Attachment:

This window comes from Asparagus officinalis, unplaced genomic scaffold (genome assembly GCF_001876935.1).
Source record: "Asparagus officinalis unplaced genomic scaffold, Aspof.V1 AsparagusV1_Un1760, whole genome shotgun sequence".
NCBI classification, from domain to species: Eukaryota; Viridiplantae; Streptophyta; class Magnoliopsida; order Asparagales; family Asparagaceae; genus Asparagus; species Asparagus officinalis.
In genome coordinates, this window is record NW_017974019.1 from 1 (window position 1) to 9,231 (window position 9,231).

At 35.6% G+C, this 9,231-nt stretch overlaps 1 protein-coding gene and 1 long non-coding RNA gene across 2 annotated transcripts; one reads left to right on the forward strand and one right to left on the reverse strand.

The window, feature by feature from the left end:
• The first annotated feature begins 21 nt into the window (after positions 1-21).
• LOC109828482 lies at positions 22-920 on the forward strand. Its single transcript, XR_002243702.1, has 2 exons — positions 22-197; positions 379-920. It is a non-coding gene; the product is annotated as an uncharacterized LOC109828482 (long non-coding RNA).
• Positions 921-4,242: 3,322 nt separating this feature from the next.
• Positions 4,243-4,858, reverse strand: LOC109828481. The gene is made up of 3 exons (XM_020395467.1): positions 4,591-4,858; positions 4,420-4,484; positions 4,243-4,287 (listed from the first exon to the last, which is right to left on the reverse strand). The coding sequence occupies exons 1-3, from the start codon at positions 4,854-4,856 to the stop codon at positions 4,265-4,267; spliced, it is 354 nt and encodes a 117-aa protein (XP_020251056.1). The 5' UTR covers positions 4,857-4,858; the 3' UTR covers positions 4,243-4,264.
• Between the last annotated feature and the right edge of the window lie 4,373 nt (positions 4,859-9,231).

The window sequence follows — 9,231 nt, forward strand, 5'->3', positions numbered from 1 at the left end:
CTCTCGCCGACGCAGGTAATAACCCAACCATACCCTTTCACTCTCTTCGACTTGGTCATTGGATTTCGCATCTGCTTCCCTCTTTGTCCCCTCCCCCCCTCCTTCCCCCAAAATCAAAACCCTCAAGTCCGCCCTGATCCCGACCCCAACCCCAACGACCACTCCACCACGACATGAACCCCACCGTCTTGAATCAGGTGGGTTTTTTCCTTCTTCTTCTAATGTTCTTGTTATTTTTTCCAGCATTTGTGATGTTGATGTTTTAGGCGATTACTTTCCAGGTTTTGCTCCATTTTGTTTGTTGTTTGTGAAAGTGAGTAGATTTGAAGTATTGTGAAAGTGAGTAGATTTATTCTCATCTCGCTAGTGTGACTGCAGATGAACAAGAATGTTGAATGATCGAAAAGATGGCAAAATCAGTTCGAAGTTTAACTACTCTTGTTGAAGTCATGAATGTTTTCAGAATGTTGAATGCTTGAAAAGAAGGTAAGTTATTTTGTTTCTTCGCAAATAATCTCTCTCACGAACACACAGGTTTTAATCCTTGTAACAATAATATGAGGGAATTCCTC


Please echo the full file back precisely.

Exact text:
This window comes from Asparagus officinalis, unplaced genomic scaffold (genome assembly GCF_001876935.1).
Source record: "Asparagus officinalis unplaced genomic scaffold, Aspof.V1 AsparagusV1_Un1760, whole genome shotgun sequence".
NCBI classification, from domain to species: Eukaryota; Viridiplantae; Streptophyta; class Magnoliopsida; order Asparagales; family Asparagaceae; genus Asparagus; species Asparagus officinalis.
In genome coordinates, this window is record NW_017974019.1 from 1 (window position 1) to 9,231 (window position 9,231).

At 35.6% G+C, this 9,231-nt stretch overlaps 1 protein-coding gene and 1 long non-coding RNA gene across 2 annotated transcripts; one reads left to right on the forward strand and one right to left on the reverse strand.

The window, feature by feature from the left end:
• The first annotated feature begins 21 nt into the window (after positions 1-21).
• LOC109828482 lies at positions 22-920 on the forward strand. Its single transcript, XR_002243702.1, has 2 exons — positions 22-197; positions 379-920. It is a non-coding gene; the product is annotated as an uncharacterized LOC109828482 (long non-coding RNA).
• Positions 921-4,242: 3,322 nt separating this feature from the next.
• Positions 4,243-4,858, reverse strand: LOC109828481. The gene is made up of 3 exons (XM_020395467.1): positions 4,591-4,858; positions 4,420-4,484; positions 4,243-4,287 (listed from the first exon to the last, which is right to left on the reverse strand). The coding sequence occupies exons 1-3, from the start codon at positions 4,854-4,856 to the stop codon at positions 4,265-4,267; spliced, it is 354 nt and encodes a 117-aa protein (XP_020251056.1). The 5' UTR covers positions 4,857-4,858; the 3' UTR covers positions 4,243-4,264.
• Between the last annotated feature and the right edge of the window lie 4,373 nt (positions 4,859-9,231).

The window sequence follows — 9,231 nt, forward strand, 5'->3', positions numbered from 1 at the left end:
CTCTCGCCGACGCAGGTAATAACCCAACCATACCCTTTCACTCTCTTCGACTTGGTCATTGGATTTCGCATCTGCTTCCCTCTTTGTCCCCTCCCCCCCTCCTTCCCCCAAAATCAAAACCCTCAAGTCCGCCCTGATCCCGACCCCAACCCCAACGACCACTCCACCACGACATGAACCCCACCGTCTTGAATCAGGTGGGTTTTTTCCTTCTTCTTCTAATGTTCTTGTTATTTTTTCCAGCATTTGTGATGTTGATGTTTTAGGCGATTACTTTCCAGGTTTTGCTCCATTTTGTTTGTTGTTTGTGAAAGTGAGTAGATTTGAAGTATTGTGAAAGTGAGTAGATTTATTCTCATCTCGCTAGTGTGACTGCAGATGAACAAGAATGTTGAATGATCGAAAAGATGGCAAAATCAGTTCGAAGTTTAACTACTCTTGTTGAAGTCATGAATGTTTTCAGAATGTTGAATGCTTGAAAAGAAGGTAAGTTATTTTGTTTCTTCGCAAATAATCTCTCTCACGAACACACAGGTTTTAATCCTTGTAACAATAATATGAGGGAATTCCTC